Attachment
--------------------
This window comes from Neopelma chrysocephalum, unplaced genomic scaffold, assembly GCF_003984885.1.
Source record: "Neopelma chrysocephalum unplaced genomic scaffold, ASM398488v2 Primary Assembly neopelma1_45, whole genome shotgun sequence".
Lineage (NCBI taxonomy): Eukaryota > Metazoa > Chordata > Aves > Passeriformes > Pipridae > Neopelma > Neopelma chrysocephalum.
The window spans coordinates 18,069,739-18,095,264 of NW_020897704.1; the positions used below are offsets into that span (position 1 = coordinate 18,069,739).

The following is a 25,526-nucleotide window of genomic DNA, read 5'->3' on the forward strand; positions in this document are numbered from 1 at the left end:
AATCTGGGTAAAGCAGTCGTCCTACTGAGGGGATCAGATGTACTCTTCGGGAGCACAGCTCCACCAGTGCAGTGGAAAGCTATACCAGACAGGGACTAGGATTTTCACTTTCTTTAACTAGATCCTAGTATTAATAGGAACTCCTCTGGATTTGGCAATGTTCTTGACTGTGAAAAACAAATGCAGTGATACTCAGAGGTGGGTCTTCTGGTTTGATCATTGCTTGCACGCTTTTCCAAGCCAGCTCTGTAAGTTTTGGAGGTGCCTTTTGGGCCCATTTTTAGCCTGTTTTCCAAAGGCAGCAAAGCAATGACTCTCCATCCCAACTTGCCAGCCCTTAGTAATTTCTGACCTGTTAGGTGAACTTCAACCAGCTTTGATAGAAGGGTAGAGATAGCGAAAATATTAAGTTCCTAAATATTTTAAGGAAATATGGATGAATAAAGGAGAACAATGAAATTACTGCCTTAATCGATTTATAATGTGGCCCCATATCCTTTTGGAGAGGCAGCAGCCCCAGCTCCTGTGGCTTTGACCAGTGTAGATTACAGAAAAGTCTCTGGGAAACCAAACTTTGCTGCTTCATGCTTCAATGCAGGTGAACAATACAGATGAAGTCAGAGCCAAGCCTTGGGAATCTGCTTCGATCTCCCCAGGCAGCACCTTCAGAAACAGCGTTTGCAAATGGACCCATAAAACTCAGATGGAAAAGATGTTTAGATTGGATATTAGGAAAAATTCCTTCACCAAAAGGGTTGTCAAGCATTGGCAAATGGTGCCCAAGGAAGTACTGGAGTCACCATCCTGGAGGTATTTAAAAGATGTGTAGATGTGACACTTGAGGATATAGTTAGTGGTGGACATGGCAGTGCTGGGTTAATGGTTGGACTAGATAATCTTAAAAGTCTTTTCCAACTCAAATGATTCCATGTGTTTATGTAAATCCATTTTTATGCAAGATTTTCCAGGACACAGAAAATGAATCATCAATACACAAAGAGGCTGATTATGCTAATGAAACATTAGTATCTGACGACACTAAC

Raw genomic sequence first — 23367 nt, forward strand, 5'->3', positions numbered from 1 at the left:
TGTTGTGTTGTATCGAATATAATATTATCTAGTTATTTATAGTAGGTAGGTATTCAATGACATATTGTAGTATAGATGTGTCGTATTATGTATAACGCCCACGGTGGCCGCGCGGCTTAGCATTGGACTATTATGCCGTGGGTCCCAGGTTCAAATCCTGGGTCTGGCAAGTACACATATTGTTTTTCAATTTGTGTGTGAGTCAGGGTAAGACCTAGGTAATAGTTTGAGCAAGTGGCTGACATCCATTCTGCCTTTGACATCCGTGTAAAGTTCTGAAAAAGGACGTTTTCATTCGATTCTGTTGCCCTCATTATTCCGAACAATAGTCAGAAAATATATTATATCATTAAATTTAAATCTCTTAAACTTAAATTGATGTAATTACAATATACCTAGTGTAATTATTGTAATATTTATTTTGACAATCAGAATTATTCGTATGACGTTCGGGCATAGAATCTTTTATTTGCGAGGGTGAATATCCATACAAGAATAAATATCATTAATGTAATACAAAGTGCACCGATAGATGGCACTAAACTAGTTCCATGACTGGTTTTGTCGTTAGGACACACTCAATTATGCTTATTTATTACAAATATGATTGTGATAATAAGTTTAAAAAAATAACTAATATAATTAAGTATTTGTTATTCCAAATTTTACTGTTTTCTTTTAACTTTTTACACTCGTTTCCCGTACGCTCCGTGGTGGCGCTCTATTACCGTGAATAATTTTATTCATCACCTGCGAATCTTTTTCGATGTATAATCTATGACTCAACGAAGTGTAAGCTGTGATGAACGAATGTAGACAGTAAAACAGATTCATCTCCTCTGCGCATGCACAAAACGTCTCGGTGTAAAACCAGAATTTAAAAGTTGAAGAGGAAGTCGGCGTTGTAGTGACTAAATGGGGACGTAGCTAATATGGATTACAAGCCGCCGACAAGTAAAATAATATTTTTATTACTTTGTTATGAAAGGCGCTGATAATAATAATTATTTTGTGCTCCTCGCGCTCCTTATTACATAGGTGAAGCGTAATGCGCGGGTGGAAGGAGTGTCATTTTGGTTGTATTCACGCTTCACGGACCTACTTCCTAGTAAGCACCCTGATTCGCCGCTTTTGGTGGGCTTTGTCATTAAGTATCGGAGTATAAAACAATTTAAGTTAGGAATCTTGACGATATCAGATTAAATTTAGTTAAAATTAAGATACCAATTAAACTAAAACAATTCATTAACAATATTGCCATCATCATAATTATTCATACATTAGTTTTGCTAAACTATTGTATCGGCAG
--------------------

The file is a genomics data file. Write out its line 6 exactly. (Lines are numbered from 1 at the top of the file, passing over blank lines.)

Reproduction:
AATCTGGGTAAAGCAGTCGTCCTACTGAGGGGATCAGATGTACTCTTCGGGAGCACAGCTCCACCAGTGCAGTGGAAAGCTATACCAGACAGGGACTAGGATTTTCACTTTCTTTAACTAGATCCTAGTATTAATAGGAACTCCTCTGGATTTGGCAATGTTCTTGACTGTGAAAAACAAATGCAGTGATACTCAGAGGTGGGTCTTCTGGTTTGATCATTGCTTGCACGCTTTTCCAAGCCAGCTCTGTAAGTTTTGGAGGTGCCTTTTGGGCCCATTTTTAGCCTGTTTTCCAAAGGCAGCAAAGCAATGACTCTCCATCCCAACTTGCCAGCCCTTAGTAATTTCTGACCTGTTAGGTGAACTTCAACCAGCTTTGATAGAAGGGTAGAGATAGCGAAAATATTAAGTTCCTAAATATTTTAAGGAAATATGGATGAATAAAGGAGAACAATGAAATTACTGCCTTAATCGATTTATAATGTGGCCCCATATCCTTTTGGAGAGGCAGCAGCCCCAGCTCCTGTGGCTTTGACCAGTGTAGATTACAGAAAAGTCTCTGGGAAACCAAACTTTGCTGCTTCATGCTTCAATGCAGGTGAACAATACAGATGAAGTCAGAGCCAAGCCTTGGGAATCTGCTTCGATCTCCCCAGGCAGCACCTTCAGAAACAGCGTTTGCAAATGGACCCATAAAACTCAGATGGAAAAGATGTTTAGATTGGATATTAGGAAAAATTCCTTCACCAAAAGGGTTGTCAAGCATTGGCAAATGGTGCCCAAGGAAGTACTGGAGTCACCATCCTGGAGGTATTTAAAAGATGTGTAGATGTGACACTTGAGGATATAGTTAGTGGTGGACATGGCAGTGCTGGGTTAATGGTTGGACTAGATAATCTTAAAAGTCTTTTCCAACTCAAATGATTCCATGTGTTTATGTAAATCCATTTTTATGCAAGATTTTCCAGGACACAGAAAATGAATCATCAATACACAAAGAGGCTGATTATGCTAATGAAACATTAGTATCTGACGACACTAAC